Decomposition refers to the heart inability to maintain adequate circulation. Tissue perfusion in the mother and fetus is impaired. The pregnant woman is most vulnerable from 28 to 32 weeks of gestation and in the first 48 hours postpartum.
Assess for shortness of breath on exertion, dyspnea, cyanosis, sweating, jugular vein engorgement, rapid respirations, abnormal heartbeat, heart racing or palpitations, chest pain with effort or emotion, fainting, increased fatigue, a moist frequent cough. It is vital to assess this because a moms hemodynamic status determines the health of the fetus.


Chronic hypertension

Woman has high blood pressure before pregnancy or before 20 weeks of gestation, or when it persists longer than 12 weeks after birth. The patient should be seen every two weeks until 28 weeks. After that, weekly until birth. After 24 she needs to document fetal movement.

DASH diet: adequate potassium, mg, calcium. Limit sodium to 2.4 g.

Exercise, quit smoking, avoid alcohol, rest in left recumbent position.


Meds for Asthma during pregnancy

The goal is to prevent hypoxic episodes to preserve continuous fetal oxygenation. Medications include inhaled corticosteroids which are the preferred for the management of all levels during pregnancy. Budesonide (inhaled corticosteroid), albuterol (short acting beta2 agonist, salmeterol (long acting beta2 agonist).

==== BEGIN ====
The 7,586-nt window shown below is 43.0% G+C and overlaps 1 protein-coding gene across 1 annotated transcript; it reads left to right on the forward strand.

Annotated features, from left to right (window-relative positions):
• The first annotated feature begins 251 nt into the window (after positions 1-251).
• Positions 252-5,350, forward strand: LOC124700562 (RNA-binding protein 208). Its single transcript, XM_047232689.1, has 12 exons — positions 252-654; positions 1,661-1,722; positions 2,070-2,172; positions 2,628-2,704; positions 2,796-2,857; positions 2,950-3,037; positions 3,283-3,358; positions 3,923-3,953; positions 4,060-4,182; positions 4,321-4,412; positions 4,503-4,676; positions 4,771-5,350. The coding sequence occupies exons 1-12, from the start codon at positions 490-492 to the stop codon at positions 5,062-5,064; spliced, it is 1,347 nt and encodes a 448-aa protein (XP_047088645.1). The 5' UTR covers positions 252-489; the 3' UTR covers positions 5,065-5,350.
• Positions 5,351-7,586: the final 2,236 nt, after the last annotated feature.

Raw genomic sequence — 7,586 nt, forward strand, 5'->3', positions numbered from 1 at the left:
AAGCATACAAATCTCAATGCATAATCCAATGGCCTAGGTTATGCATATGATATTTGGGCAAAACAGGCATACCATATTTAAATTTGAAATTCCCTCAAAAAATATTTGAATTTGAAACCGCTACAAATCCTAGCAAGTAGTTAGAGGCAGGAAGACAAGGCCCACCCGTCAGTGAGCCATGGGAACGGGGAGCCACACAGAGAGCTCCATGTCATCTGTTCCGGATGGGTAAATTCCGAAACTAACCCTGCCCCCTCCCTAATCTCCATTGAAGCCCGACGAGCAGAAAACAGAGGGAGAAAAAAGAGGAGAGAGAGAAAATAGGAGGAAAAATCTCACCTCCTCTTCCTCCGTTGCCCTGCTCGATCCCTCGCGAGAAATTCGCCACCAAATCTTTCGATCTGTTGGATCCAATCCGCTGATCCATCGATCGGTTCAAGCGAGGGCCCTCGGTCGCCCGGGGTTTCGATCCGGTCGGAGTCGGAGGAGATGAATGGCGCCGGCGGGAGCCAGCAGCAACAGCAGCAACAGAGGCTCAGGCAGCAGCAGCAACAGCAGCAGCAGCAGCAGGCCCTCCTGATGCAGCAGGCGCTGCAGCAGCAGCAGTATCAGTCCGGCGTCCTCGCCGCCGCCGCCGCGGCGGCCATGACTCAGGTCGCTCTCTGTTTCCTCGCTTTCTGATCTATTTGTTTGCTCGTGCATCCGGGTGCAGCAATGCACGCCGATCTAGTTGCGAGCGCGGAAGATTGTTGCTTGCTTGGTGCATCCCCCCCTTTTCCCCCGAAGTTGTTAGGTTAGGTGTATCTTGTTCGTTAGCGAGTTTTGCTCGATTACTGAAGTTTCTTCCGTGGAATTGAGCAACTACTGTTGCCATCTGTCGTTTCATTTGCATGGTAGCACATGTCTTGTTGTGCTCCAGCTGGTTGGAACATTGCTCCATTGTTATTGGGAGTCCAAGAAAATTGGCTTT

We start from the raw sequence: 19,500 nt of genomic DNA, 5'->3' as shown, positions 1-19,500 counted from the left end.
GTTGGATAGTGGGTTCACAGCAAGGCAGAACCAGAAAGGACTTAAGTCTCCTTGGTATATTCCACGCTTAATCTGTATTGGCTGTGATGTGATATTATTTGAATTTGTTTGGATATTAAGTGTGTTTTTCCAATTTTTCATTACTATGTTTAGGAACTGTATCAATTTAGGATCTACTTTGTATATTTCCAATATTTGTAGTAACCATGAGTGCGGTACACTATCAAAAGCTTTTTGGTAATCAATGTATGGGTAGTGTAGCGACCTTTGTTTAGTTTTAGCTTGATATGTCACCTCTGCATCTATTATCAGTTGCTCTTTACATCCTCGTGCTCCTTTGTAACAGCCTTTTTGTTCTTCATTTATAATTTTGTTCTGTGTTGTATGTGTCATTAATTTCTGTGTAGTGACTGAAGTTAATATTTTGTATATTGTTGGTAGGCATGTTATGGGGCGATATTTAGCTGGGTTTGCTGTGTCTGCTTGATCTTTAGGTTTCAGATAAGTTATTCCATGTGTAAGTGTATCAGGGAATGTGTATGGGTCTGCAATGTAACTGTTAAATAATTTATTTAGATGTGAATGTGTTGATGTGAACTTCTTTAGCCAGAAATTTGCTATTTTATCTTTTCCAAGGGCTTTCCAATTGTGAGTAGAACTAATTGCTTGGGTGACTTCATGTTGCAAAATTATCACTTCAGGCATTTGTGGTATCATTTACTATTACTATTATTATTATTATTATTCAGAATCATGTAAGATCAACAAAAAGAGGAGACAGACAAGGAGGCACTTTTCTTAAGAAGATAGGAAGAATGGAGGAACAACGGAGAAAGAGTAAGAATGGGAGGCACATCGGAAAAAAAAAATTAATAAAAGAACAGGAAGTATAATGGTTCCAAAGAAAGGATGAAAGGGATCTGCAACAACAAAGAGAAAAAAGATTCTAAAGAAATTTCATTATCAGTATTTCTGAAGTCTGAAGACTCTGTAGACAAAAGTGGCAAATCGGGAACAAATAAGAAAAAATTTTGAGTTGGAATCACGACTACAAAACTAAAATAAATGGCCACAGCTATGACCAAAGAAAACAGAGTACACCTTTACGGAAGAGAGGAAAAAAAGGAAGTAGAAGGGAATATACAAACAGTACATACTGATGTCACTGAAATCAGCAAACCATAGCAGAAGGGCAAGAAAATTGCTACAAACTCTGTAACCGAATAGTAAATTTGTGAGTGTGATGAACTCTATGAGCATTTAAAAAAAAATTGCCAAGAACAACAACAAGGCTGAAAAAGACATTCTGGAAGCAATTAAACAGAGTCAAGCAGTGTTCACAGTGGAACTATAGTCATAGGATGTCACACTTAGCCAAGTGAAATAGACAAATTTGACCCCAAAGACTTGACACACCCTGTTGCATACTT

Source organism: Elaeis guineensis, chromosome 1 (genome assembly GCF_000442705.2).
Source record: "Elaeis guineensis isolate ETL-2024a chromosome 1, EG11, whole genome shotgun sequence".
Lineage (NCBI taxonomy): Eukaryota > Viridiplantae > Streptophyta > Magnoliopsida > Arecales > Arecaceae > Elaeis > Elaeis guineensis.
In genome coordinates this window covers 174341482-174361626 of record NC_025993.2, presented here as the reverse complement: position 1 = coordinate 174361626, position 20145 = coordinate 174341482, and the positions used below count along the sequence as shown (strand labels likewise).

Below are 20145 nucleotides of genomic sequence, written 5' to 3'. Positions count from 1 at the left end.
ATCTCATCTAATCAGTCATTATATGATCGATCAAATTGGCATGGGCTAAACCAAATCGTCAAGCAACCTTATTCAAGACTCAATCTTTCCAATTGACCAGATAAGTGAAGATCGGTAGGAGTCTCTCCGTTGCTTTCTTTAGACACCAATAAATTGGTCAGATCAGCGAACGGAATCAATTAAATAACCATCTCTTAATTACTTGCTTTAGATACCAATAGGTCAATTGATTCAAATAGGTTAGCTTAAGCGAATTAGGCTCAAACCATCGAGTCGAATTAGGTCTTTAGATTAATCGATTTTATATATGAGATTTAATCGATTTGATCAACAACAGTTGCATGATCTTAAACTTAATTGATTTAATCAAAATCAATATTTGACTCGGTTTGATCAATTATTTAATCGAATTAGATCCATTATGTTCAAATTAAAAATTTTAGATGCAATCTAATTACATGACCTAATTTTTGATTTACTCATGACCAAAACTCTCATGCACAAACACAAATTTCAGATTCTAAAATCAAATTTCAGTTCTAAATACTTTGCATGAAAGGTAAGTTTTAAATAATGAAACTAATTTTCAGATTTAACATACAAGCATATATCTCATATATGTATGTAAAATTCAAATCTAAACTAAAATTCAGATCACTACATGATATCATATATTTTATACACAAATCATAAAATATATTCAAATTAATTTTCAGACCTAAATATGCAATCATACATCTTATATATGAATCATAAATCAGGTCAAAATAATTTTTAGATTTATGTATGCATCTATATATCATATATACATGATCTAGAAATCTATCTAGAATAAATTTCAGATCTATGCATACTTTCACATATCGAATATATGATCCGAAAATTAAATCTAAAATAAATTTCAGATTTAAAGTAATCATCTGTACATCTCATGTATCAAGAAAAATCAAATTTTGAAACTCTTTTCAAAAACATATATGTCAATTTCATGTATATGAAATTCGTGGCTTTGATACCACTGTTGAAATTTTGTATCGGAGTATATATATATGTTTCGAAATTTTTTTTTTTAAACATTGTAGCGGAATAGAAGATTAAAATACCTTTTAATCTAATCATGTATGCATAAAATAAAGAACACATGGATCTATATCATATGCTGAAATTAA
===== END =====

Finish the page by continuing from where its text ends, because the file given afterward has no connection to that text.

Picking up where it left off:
Contraindicated with asthma are Cytotec and hemabate which are used for cervical ripening and pp hemorrhage. They can cause bronchospasm.

Oral corticosteroids are not recommended.


Iron in pregnancy

Foods high in iron: meats, green leafy, legumes, dried fruits, whole grains, peanut butter, fortified cereal, bean dip. Consume with foods high in vitamin C. It can cause constipation so increase exercise, fiber, and fluids.

Iron deficiency anemia is usually related to any dietary intake.

Consequences include preterm delivery, perinatal mortality, postpartum depression, low birth weight, and poor mental and psychomotor performance. Iron supplementation starts at a dose of 30 mg per day beginning at the first prenatal visit.


Group B strep

All pregnant women are screened during 35 to 37 weeks of gestation and treated. Penicillin G is the treatment of choice. Given IV 4 hours before birth.

It can cause newborn pneumonia, meningitis, and sepsis.